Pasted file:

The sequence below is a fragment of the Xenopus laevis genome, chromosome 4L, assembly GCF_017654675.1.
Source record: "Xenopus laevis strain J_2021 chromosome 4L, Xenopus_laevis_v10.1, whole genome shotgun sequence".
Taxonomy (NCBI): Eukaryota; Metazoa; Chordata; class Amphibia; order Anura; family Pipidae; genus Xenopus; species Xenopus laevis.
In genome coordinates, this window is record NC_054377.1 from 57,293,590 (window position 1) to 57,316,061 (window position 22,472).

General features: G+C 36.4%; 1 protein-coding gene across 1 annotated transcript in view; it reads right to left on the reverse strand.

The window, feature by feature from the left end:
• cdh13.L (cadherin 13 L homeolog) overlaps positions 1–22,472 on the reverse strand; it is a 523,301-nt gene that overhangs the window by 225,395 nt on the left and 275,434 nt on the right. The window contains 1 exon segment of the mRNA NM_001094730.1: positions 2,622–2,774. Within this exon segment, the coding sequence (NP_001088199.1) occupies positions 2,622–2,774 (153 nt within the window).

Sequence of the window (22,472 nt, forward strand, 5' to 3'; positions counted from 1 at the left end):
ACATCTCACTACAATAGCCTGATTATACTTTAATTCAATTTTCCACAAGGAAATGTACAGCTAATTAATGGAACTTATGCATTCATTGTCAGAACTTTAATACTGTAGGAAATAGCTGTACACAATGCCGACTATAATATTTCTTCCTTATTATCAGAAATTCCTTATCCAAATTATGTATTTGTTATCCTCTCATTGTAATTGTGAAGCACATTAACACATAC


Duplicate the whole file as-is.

The sequence below is a fragment of the Xenopus laevis genome, chromosome 4L, assembly GCF_017654675.1.
Source record: "Xenopus laevis strain J_2021 chromosome 4L, Xenopus_laevis_v10.1, whole genome shotgun sequence".
Taxonomy (NCBI): Eukaryota; Metazoa; Chordata; class Amphibia; order Anura; family Pipidae; genus Xenopus; species Xenopus laevis.
In genome coordinates, this window is record NC_054377.1 from 57,293,590 (window position 1) to 57,316,061 (window position 22,472).

General features: G+C 36.4%; 1 protein-coding gene across 1 annotated transcript in view; it reads right to left on the reverse strand.

The window, feature by feature from the left end:
• cdh13.L (cadherin 13 L homeolog) overlaps positions 1–22,472 on the reverse strand; it is a 523,301-nt gene that overhangs the window by 225,395 nt on the left and 275,434 nt on the right. The window contains 1 exon segment of the mRNA NM_001094730.1: positions 2,622–2,774. Within this exon segment, the coding sequence (NP_001088199.1) occupies positions 2,622–2,774 (153 nt within the window).

Sequence of the window (22,472 nt, forward strand, 5' to 3'; positions counted from 1 at the left end):
ACATCTCACTACAATAGCCTGATTATACTTTAATTCAATTTTCCACAAGGAAATGTACAGCTAATTAATGGAACTTATGCATTCATTGTCAGAACTTTAATACTGTAGGAAATAGCTGTACACAATGCCGACTATAATATTTCTTCCTTATTATCAGAAATTCCTTATCCAAATTATGTATTTGTTATCCTCTCATTGTAATTGTGAAGCACATTAACACATAC